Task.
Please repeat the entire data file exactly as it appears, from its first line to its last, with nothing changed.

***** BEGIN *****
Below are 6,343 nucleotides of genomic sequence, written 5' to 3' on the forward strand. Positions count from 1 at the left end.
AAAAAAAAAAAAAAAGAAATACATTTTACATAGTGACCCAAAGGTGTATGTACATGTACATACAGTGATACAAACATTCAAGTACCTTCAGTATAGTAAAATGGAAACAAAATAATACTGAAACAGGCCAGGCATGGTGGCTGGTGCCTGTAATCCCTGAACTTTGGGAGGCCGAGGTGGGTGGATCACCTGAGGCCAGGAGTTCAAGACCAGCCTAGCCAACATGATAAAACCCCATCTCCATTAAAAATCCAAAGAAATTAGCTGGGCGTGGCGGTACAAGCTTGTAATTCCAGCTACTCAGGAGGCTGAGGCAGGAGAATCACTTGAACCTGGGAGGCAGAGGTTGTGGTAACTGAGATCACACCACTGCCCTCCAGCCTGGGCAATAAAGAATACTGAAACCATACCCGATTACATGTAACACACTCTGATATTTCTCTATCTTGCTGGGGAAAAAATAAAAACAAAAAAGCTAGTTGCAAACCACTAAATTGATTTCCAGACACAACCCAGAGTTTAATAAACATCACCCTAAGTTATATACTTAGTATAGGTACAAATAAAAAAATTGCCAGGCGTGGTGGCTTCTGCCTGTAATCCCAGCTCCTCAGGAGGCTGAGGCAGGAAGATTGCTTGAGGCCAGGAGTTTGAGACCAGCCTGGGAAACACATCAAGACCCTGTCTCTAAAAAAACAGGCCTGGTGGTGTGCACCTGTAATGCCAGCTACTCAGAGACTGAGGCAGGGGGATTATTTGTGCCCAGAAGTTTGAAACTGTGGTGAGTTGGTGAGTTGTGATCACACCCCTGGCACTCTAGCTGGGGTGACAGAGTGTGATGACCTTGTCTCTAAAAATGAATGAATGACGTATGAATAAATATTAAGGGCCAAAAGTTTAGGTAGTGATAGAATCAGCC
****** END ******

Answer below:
Below are 6,343 nucleotides of genomic sequence, written 5' to 3' on the forward strand. Positions count from 1 at the left end.
AAAAAAAAAAAAAAAGAAATACATTTTACATAGTGACCCAAAGGTGTATGTACATGTACATACAGTGATACAAACATTCAAGTACCTTCAGTATAGTAAAATGGAAACAAAATAATACTGAAACAGGCCAGGCATGGTGGCTGGTGCCTGTAATCCCTGAACTTTGGGAGGCCGAGGTGGGTGGATCACCTGAGGCCAGGAGTTCAAGACCAGCCTAGCCAACATGATAAAACCCCATCTCCATTAAAAATCCAAAGAAATTAGCTGGGCGTGGCGGTACAAGCTTGTAATTCCAGCTACTCAGGAGGCTGAGGCAGGAGAATCACTTGAACCTGGGAGGCAGAGGTTGTGGTAACTGAGATCACACCACTGCCCTCCAGCCTGGGCAATAAAGAATACTGAAACCATACCCGATTACATGTAACACACTCTGATATTTCTCTATCTTGCTGGGGAAAAAATAAAAACAAAAAAGCTAGTTGCAAACCACTAAATTGATTTCCAGACACAACCCAGAGTTTAATAAACATCACCCTAAGTTATATACTTAGTATAGGTACAAATAAAAAAATTGCCAGGCGTGGTGGCTTCTGCCTGTAATCCCAGCTCCTCAGGAGGCTGAGGCAGGAAGATTGCTTGAGGCCAGGAGTTTGAGACCAGCCTGGGAAACACATCAAGACCCTGTCTCTAAAAAAACAGGCCTGGTGGTGTGCACCTGTAATGCCAGCTACTCAGAGACTGAGGCAGGGGGATTATTTGTGCCCAGAAGTTTGAAACTGTGGTGAGTTGGTGAGTTGTGATCACACCCCTGGCACTCTAGCTGGGGTGACAGAGTGTGATGACCTTGTCTCTAAAAATGAATGAATGACGTATGAATAAATATTAAGGGCCAAAAGTTTAGGTAGTGATAGAATCAGCC